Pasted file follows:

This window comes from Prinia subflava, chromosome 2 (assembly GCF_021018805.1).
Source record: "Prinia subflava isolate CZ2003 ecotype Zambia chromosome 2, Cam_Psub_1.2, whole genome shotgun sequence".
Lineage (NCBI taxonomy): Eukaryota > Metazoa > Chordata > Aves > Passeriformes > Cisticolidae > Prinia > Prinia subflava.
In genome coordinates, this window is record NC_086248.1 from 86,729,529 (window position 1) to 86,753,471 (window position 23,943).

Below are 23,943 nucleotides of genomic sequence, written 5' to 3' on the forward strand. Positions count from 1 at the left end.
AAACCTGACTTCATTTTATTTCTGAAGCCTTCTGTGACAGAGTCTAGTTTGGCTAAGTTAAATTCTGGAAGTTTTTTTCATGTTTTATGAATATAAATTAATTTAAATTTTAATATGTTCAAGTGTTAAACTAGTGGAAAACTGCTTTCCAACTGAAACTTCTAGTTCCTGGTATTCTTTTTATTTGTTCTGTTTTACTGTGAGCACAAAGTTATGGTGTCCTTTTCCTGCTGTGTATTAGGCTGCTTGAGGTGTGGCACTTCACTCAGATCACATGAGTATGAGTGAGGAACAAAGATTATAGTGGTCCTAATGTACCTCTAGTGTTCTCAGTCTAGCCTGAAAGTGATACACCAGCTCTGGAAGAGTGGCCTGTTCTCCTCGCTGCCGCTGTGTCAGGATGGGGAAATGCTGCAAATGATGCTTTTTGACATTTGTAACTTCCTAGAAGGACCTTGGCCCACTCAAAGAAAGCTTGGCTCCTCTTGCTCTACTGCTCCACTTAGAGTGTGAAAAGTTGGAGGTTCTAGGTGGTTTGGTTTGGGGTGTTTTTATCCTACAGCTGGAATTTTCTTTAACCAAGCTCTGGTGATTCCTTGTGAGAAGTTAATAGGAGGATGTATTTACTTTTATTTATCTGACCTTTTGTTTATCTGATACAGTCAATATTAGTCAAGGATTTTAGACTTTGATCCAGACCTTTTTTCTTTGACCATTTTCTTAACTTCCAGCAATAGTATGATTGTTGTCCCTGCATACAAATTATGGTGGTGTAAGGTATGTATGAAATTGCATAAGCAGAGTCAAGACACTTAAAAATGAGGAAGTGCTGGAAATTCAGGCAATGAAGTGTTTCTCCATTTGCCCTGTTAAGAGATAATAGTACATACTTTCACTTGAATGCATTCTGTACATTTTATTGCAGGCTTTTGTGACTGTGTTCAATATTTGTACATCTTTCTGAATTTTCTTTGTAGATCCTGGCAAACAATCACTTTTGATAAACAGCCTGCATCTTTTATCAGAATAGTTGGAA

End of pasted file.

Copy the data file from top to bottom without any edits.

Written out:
This window comes from Prinia subflava, chromosome 2 (assembly GCF_021018805.1).
Source record: "Prinia subflava isolate CZ2003 ecotype Zambia chromosome 2, Cam_Psub_1.2, whole genome shotgun sequence".
Lineage (NCBI taxonomy): Eukaryota > Metazoa > Chordata > Aves > Passeriformes > Cisticolidae > Prinia > Prinia subflava.
In genome coordinates, this window is record NC_086248.1 from 86,729,529 (window position 1) to 86,753,471 (window position 23,943).

Below are 23,943 nucleotides of genomic sequence, written 5' to 3' on the forward strand. Positions count from 1 at the left end.
AAACCTGACTTCATTTTATTTCTGAAGCCTTCTGTGACAGAGTCTAGTTTGGCTAAGTTAAATTCTGGAAGTTTTTTTCATGTTTTATGAATATAAATTAATTTAAATTTTAATATGTTCAAGTGTTAAACTAGTGGAAAACTGCTTTCCAACTGAAACTTCTAGTTCCTGGTATTCTTTTTATTTGTTCTGTTTTACTGTGAGCACAAAGTTATGGTGTCCTTTTCCTGCTGTGTATTAGGCTGCTTGAGGTGTGGCACTTCACTCAGATCACATGAGTATGAGTGAGGAACAAAGATTATAGTGGTCCTAATGTACCTCTAGTGTTCTCAGTCTAGCCTGAAAGTGATACACCAGCTCTGGAAGAGTGGCCTGTTCTCCTCGCTGCCGCTGTGTCAGGATGGGGAAATGCTGCAAATGATGCTTTTTGACATTTGTAACTTCCTAGAAGGACCTTGGCCCACTCAAAGAAAGCTTGGCTCCTCTTGCTCTACTGCTCCACTTAGAGTGTGAAAAGTTGGAGGTTCTAGGTGGTTTGGTTTGGGGTGTTTTTATCCTACAGCTGGAATTTTCTTTAACCAAGCTCTGGTGATTCCTTGTGAGAAGTTAATAGGAGGATGTATTTACTTTTATTTATCTGACCTTTTGTTTATCTGATACAGTCAATATTAGTCAAGGATTTTAGACTTTGATCCAGACCTTTTTTCTTTGACCATTTTCTTAACTTCCAGCAATAGTATGATTGTTGTCCCTGCATACAAATTATGGTGGTGTAAGGTATGTATGAAATTGCATAAGCAGAGTCAAGACACTTAAAAATGAGGAAGTGCTGGAAATTCAGGCAATGAAGTGTTTCTCCATTTGCCCTGTTAAGAGATAATAGTACATACTTTCACTTGAATGCATTCTGTACATTTTATTGCAGGCTTTTGTGACTGTGTTCAATATTTGTACATCTTTCTGAATTTTCTTTGTAGATCCTGGCAAACAATCACTTTTGATAAACAGCCTGCATCTTTTATCAGAATAGTTGGAA